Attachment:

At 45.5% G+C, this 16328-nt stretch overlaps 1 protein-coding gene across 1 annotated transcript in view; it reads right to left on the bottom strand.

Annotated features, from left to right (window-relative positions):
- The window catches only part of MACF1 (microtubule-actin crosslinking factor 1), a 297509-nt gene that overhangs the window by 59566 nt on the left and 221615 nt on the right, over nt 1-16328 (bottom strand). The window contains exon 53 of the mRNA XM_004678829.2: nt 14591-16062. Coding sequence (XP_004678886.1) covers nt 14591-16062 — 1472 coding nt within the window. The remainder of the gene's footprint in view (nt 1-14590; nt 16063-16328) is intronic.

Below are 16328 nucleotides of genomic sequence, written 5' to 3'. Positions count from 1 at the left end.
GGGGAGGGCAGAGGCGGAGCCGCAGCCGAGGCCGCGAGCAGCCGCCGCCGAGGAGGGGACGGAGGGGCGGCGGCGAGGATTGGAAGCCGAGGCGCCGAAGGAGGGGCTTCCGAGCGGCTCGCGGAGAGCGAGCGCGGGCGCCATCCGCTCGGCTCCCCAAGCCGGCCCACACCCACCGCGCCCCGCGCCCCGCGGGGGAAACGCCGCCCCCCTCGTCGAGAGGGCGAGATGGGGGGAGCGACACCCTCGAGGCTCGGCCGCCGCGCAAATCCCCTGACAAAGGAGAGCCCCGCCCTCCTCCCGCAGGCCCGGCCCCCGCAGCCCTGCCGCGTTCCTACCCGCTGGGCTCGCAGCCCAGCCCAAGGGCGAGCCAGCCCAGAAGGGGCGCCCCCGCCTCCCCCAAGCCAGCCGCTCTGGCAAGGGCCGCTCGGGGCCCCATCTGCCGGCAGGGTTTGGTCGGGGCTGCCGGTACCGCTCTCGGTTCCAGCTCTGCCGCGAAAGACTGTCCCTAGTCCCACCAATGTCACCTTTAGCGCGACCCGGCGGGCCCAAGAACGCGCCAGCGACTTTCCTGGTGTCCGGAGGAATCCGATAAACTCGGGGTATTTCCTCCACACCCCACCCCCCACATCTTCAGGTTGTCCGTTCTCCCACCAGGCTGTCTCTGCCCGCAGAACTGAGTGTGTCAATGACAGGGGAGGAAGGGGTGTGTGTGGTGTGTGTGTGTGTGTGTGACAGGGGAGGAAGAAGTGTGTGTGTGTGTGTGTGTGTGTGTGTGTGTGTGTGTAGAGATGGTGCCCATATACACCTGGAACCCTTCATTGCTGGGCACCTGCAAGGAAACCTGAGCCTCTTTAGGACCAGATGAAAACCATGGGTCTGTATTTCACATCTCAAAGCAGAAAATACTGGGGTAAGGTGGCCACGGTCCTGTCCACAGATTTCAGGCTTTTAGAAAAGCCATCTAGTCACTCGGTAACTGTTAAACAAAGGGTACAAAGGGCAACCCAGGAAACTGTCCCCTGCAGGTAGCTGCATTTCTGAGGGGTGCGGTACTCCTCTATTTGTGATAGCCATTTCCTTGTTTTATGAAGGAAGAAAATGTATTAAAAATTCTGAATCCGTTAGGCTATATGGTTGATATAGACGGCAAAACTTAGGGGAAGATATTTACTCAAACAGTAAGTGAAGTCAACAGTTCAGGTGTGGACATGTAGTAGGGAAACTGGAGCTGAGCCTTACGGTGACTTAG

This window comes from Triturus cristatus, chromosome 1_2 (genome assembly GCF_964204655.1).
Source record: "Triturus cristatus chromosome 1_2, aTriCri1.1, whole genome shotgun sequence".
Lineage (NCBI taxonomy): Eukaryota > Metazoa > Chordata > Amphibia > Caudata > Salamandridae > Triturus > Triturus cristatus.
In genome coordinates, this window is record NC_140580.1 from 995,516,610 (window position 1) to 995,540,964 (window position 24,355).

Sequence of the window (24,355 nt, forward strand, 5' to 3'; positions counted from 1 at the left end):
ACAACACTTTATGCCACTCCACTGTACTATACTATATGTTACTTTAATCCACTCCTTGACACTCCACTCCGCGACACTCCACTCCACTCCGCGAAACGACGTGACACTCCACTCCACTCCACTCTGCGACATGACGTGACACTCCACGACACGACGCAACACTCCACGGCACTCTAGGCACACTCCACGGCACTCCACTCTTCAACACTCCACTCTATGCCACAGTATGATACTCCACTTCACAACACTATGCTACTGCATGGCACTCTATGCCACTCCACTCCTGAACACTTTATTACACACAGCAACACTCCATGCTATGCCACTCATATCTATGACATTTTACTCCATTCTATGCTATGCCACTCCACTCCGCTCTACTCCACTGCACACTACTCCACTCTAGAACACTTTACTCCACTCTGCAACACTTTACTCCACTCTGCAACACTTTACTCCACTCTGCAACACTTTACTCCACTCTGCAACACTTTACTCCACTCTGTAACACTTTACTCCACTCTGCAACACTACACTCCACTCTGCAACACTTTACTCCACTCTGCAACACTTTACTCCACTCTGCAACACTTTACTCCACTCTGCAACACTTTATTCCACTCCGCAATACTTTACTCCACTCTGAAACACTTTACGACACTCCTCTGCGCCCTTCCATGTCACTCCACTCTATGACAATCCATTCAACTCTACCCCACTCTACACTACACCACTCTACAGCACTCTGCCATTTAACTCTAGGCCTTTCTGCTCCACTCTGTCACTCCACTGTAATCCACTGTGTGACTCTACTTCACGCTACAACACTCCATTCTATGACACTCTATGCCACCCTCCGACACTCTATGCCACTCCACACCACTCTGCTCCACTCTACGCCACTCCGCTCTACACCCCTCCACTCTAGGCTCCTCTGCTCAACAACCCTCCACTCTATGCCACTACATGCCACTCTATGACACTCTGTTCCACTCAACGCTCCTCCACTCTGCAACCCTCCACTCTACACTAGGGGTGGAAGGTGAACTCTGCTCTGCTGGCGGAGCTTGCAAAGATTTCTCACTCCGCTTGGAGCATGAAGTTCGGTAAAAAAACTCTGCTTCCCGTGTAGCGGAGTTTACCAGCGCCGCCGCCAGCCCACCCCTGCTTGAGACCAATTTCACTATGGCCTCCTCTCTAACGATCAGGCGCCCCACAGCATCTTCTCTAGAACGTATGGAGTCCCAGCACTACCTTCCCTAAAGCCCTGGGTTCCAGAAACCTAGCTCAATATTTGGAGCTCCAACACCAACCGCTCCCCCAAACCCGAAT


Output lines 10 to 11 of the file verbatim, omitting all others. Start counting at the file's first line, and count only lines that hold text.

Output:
Sequence of the window (24,355 nt, forward strand, 5' to 3'; positions counted from 1 at the left end):
ACAACACTTTATGCCACTCCACTGTACTATACTATATGTTACTTTAATCCACTCCTTGACACTCCACTCCGCGACACTCCACTCCACTCCGCGAAACGACGTGACACTCCACTCCACTCCACTCTGCGACATGACGTGACACTCCACGACACGACGCAACACTCCACGGCACTCTAGGCACACTCCACGGCACTCCACTCTTCAACACTCCACTCTATGCCACAGTATGATACTCCACTTCACAACACTATGCTACTGCATGGCACTCTATGCCACTCCACTCCTGAACACTTTATTACACACAGCAACACTCCATGCTATGCCACTCATATCTATGACATTTTACTCCATTCTATGCTATGCCACTCCACTCCGCTCTACTCCACTGCACACTACTCCACTCTAGAACACTTTACTCCACTCTGCAACACTTTACTCCACTCTGCAACACTTTACTCCACTCTGCAACACTTTACTCCACTCTGCAACACTTTACTCCACTCTGTAACACTTTACTCCACTCTGCAACACTACACTCCACTCTGCAACACTTTACTCCACTCTGCAACACTTTACTCCACTCTGCAACACTTTACTCCACTCTGCAACACTTTATTCCACTCCGCAATACTTTACTCCACTCTGAAACACTTTACGACACTCCTCTGCGCCCTTCCATGTCACTCCACTCTATGACAATCCATTCAACTCTACCCCACTCTACACTACACCACTCTACAGCACTCTGCCATTTAACTCTAGGCCTTTCTGCTCCACTCTGTCACTCCACTGTAATCCACTGTGTGACTCTACTTCACGCTACAACACTCCATTCTATGACACTCTATGCCACCCTCCGACACTCTATGCCACTCCACACCACTCTGCTCCACTCTACGCCACTCCGCTCTACACCCCTCCACTCTAGGCTCCTCTGCTCAACAACCCTCCACTCTATGCCACTACATGCCACTCTATGACACTCTGTTCCACTCAACGCTCCTCCACTCTGCAACCCTCCACTCTACACTAGGGGTGGAAGGTGAACTCTGCTCTGCTGGCGGAGCTTGCAAAGATTTCTCACTCCGCTTGGAGCATGAAGTTCGGTAAAAAAACTCTGCTTCCCGTGTAGCGGAGTTTACCAGCGCCGCCGCCAGCCCACCCCTGCTTGAGACCAATTTCACTATGGCCTCCTCTCTAACGATCAGGCGCCCCACAGCATCTTCTCTAGAACGTATGGAGTCCCAGCACTACCTTCCCTAAAGCCCTGGGTTCCAGAAACCTAGCTCAATATTTGGAGCTCCAACACCAACCGCTCCCCCAAACCCGAAT